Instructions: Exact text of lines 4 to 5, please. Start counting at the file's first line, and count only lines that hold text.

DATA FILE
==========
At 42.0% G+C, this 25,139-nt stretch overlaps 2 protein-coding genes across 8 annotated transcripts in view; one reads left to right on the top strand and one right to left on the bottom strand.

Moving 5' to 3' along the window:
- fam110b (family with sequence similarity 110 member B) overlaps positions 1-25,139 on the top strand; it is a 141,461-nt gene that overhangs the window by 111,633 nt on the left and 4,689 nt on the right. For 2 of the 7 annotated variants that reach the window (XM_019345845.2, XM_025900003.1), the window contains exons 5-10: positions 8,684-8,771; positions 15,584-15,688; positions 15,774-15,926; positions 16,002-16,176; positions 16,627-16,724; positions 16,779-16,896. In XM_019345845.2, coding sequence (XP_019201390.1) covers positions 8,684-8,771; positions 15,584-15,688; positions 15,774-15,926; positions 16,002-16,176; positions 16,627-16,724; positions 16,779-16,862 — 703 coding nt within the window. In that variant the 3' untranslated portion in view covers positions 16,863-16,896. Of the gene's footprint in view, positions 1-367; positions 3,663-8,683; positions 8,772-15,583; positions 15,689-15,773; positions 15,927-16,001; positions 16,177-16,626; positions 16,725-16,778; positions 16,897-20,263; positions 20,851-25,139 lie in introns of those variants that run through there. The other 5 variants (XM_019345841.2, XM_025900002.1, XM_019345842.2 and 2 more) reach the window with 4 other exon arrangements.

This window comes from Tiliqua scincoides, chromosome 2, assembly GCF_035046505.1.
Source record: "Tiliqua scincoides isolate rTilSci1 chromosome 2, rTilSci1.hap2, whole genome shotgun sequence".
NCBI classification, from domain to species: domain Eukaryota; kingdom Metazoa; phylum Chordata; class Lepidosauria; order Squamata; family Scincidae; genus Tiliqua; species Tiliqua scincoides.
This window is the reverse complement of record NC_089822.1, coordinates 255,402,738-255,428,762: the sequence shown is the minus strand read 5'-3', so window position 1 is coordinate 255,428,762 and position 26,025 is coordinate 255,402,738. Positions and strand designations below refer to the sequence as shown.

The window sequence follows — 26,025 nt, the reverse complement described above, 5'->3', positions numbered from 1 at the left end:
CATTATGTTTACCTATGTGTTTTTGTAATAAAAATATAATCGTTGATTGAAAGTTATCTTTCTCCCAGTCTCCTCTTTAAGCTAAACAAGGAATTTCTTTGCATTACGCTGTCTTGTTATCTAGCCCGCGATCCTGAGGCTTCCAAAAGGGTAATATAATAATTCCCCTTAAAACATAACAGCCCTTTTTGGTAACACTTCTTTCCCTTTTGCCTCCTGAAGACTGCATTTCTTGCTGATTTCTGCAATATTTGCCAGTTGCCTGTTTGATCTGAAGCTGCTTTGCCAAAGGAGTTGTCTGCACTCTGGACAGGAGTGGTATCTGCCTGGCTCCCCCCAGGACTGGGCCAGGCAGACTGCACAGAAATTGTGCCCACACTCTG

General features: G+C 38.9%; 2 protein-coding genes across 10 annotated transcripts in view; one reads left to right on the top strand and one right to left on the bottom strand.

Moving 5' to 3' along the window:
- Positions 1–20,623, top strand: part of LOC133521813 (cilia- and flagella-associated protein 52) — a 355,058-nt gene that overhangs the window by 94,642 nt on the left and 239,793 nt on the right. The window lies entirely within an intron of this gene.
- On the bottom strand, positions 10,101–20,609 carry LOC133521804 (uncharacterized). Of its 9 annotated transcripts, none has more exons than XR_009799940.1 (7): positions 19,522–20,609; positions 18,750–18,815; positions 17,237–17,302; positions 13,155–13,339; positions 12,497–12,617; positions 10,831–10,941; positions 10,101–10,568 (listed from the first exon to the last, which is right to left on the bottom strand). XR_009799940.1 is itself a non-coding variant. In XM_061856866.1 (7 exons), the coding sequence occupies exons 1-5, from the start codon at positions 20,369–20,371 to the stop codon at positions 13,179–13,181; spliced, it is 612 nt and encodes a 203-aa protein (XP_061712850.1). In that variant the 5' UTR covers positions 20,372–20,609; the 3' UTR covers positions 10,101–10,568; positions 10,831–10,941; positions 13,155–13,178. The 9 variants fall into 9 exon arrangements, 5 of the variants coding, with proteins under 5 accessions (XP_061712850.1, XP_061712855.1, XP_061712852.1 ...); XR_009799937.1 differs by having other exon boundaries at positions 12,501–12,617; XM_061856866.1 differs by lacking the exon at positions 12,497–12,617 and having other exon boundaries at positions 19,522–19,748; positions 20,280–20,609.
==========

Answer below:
This window comes from Tiliqua scincoides, chromosome 2, assembly GCF_035046505.1.
Source record: "Tiliqua scincoides isolate rTilSci1 chromosome 2, rTilSci1.hap2, whole genome shotgun sequence".